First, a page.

So what is it about growing up that makes me feel like this dragon-filled creation of mine doesn’t belong in my world? Because it’s high fantasy*. It’s something no one ever tells us we’re supposed to have outgrown, but one day I woke up and realized I couldn’t take myself seriously when writing a fantasy (or even science fiction) story. As Seth said the other day when we were discussing this, “I don’t get how Tolkein explained his books before everyone had read them. ‘Okay, so there’s this thing called Sauron, and he hates everything. And makes little mud elves to fight humans. All the humans don’t trust each other. So it’s up to these fat midgets to destroy evil.'” Whose first instinct is to take that seriously?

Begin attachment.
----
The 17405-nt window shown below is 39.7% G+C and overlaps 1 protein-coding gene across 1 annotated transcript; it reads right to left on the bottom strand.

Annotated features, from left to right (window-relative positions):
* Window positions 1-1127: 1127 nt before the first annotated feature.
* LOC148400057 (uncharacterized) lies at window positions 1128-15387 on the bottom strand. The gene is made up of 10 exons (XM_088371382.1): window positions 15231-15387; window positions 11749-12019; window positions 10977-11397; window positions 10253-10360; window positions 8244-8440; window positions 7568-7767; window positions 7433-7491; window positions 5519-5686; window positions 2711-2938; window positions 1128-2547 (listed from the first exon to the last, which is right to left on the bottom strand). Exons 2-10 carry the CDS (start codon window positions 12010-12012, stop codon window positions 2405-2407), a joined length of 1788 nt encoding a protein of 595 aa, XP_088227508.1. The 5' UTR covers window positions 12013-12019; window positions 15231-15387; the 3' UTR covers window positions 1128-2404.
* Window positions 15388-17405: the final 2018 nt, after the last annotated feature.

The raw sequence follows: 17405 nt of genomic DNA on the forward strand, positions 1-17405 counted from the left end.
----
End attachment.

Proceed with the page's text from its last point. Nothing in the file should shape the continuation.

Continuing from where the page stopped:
I’ve learned a lot over the years from fantasy and science fiction. I probably wouldn’t have kept reading after my plateau in reading level around 6th grade if it hadn’t been for A Wrinkle in Time and The Golden Compass. There’s a basic allure to fantasy and scifi, that escape from the world we’re stuck in, which readers like my adolescent self gravitate to. Maybe it stems from a lack of maturity, an inability to see the thrills and struggles of normal life and fiction compared to the epic conflicts that arise in fantasy. And those epic conflicts can (and do) tie themselves into the real world.  I’m not entirely sure which came first, but the life history of Bean in Orson Scott Card’s Ender’s Shadow played some part in stoking my love of genetics. Philip Pullman explored some really interesting tensions and fallacies in religious text through His Dark Materials, Roger Zelazny dances around concepts of metaphysics (and relates technology and computer hacking to magic) in The Chronicles of Amber, and Orson Scott Card eloquently lays out some key bioethical issues in Speaker for the Dead and the Bean quartet (just to name some of the many topics these authors prodded with their writing). But who’s going to take you seriously if you write a dissertation on any of these themes?